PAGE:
Home Moving and FSCS Protection
By Dr Ryan Dias
In order to boost activity in the housing market, in July of last year the government introduced the “stamp duty holiday” allowing homebuyers to complete a purchase on a property for less than £500,000 and not having to pay stamp duty on it. This support is currently being phased out and stamp duty rates will return to normal from 1st October.
The stamp duty holiday has been a great support for the property market where there has been a noticeable increase in the number of new buyers and properties on the market. The housing market has boomed amid the COVID-19 pandemic, especially with many homeowners moving from cities to purchase homes with more outdoor space throughout the UK lockdowns. We have supported many individual clients to get the most from their cash savings as they have taken the opportunity to sell their property before buying their new home, and we expect this will be a continuing trend in the sector over the coming months following many clients utilising their unspent savings on home improvements.
The Financial Services Compensation Scheme (FSCS) protects temporary high balances in your bank account, building society account or credit union account of up to £1m for 6 months (and there was even an extension to 12 months during the pandemic too). This protection begins from the date the temporary high balance is credited to an individual depositor’s account, or to a client’s account on an individual’s behalf. Certain life events can cause you to have a temporary high balance in your bank accounts, one of which includes real estate transactions including property purchases, sale proceeds and equity release. We have supported many clients in making sure they get the best rates while in cash in these circumstances.
Between 1st July and 30th September 2021 there will be a transitional period for the gradual return to normal stamp duty rates. As a first starting point, the stamp duty threshold will drop from £500,000 to £250,000 and by 1st October the threshold will return to its standard rate of £125,000. The obvious question is where does this leave the property market post the stamp duty holiday?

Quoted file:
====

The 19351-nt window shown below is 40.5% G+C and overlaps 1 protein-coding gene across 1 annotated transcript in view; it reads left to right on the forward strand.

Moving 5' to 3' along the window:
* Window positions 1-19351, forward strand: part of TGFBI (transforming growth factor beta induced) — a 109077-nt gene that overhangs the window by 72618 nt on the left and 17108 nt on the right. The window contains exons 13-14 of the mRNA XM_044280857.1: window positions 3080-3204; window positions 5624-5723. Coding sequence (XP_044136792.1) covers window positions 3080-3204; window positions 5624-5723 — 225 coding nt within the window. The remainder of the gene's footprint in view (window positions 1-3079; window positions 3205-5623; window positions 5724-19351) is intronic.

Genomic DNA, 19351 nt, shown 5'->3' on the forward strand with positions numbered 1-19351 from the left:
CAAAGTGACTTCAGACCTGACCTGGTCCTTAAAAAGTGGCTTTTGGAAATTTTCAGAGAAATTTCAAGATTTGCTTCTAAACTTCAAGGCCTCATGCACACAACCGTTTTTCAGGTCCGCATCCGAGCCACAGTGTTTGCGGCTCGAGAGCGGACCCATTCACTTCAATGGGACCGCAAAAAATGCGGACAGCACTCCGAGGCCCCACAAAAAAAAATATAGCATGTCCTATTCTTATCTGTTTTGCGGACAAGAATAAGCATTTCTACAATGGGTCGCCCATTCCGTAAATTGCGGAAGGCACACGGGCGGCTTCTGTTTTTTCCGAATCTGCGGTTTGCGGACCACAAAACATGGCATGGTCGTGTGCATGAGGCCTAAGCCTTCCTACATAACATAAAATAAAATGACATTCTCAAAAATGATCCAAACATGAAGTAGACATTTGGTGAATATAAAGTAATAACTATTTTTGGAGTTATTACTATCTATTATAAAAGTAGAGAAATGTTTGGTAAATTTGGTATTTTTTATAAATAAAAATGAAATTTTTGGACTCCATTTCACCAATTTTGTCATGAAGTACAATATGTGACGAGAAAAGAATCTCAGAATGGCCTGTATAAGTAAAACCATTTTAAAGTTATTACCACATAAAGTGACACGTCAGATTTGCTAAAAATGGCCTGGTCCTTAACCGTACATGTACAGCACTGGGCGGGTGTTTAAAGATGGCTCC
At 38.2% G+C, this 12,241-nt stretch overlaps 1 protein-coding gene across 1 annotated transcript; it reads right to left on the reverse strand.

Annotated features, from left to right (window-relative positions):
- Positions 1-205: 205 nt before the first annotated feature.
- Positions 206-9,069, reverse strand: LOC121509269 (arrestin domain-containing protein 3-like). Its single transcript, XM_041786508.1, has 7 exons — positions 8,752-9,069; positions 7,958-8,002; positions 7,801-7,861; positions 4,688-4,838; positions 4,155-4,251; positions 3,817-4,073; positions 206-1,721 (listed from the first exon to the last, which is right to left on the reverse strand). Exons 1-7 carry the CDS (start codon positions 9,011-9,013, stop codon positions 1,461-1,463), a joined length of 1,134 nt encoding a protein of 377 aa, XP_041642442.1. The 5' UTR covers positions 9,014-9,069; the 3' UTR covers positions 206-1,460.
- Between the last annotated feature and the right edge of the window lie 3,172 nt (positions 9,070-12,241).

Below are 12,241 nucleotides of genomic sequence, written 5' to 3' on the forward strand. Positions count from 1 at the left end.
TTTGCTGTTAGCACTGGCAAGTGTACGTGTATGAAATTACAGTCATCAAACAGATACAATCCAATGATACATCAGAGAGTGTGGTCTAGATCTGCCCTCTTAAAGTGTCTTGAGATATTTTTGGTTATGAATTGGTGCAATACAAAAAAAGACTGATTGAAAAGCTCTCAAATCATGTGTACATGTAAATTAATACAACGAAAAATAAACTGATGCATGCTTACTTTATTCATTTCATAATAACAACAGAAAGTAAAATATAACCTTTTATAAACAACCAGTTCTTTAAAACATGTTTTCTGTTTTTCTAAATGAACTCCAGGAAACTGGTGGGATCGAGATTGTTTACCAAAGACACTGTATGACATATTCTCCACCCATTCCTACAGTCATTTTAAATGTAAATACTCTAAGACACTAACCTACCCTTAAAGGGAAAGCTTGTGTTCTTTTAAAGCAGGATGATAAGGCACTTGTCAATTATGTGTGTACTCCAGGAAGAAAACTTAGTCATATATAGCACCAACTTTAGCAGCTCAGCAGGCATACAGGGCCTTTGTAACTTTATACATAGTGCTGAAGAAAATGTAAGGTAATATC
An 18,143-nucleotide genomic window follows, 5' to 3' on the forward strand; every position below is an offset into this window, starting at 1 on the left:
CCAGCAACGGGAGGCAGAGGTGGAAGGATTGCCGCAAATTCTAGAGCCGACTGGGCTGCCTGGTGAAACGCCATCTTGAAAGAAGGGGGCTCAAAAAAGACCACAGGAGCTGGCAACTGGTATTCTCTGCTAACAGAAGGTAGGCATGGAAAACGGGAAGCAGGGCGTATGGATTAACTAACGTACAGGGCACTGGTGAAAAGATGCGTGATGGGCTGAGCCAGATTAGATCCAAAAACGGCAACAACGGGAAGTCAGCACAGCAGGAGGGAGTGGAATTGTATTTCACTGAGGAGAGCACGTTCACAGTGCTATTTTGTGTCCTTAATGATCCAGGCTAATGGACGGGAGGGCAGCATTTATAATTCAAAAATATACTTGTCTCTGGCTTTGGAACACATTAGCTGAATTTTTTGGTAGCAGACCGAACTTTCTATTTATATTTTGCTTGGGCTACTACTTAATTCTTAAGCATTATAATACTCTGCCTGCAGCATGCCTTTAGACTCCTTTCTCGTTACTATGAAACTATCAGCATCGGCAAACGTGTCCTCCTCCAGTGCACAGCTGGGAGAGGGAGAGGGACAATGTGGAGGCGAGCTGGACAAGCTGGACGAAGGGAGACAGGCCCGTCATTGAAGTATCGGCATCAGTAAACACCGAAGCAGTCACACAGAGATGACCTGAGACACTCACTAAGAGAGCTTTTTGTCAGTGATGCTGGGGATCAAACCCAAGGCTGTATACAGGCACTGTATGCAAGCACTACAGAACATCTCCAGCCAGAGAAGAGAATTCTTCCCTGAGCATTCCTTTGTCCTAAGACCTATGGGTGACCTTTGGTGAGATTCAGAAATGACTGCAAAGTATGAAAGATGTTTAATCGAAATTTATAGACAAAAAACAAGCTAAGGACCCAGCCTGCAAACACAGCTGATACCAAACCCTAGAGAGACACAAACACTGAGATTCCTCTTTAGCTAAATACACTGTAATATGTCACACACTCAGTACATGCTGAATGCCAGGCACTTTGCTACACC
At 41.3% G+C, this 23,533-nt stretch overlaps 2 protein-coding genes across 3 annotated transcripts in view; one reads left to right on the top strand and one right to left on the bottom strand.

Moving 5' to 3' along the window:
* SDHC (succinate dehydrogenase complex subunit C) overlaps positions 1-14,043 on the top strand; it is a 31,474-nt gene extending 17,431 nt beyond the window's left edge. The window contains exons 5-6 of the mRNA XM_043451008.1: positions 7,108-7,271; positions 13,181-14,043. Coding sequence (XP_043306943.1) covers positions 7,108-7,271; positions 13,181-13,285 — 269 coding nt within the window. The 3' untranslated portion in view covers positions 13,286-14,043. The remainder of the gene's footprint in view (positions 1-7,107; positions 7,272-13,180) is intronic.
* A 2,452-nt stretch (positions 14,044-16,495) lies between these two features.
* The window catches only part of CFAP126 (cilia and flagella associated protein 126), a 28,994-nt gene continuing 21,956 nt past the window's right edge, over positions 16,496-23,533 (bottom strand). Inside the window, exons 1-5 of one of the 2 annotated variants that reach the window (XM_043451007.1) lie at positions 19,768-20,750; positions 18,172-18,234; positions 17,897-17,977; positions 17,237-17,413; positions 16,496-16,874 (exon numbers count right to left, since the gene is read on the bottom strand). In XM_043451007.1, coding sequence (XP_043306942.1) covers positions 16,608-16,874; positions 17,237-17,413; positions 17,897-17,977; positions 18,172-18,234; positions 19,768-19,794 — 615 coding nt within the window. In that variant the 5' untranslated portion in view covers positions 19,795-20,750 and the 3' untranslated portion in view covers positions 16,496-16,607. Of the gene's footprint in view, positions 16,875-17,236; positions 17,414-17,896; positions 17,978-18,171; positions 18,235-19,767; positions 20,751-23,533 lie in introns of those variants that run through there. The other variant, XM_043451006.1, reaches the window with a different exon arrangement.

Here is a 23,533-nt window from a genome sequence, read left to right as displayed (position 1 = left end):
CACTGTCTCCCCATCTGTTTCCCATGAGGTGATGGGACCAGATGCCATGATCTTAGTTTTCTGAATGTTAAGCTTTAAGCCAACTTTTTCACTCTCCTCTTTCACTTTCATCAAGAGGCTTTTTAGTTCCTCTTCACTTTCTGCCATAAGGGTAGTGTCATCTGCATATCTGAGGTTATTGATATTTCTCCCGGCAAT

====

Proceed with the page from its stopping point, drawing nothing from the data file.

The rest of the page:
Now that the relief is being phased out, the housing market is already beginning to show signs of change as the holiday had the exact effect the chancellor had intended in fuelling a rising demand. The three-month extensions to the holiday were projected to benefit over 100,000 additional property buyers, however the level of demand has caused huge delays and will leave homeowners missing out on the full amount of relief.
As for first-time buyers, during a recent survey carried out by Yorkshire Building Society, 44% of people hoping to buy their first home in the UK expect that the pandemic will actually help them get on to the property ladder sooner than expected. This is largely because more people have had the opportunity to save throughout the lockdowns imposed throughout the pandemic.
Nearly half of those who completed the survey said they were able to add an average increase of more than £500 per month to their savings and Ben Merritt, senior mortgage manager at Yorkshire Building Society, said “the first-time buyer market is swiftly heading back to pre-Covid levels of mortgage choice and availability, and, with smaller deposit options having made a comeback, and new Government support on the table, first-time buyers could have good reason to be optimistic.”
In addition to this, first-time buyers can make a purchase with a lower deposit following the return of 95% Loan-to-Value mortgages under the scheme to encourage more first-time buyers to get onto the property ladder. The scheme is expected to run until December next year and applies to main residential properties up to the value of £600,000 – however it cannot be used on new-build properties.
With demand staying high and supply increasing, it’s likely the housing market and prices will remain very strong, though not quite at the frantic level we saw from November 2020 to March 2021 in the height of the national restrictions.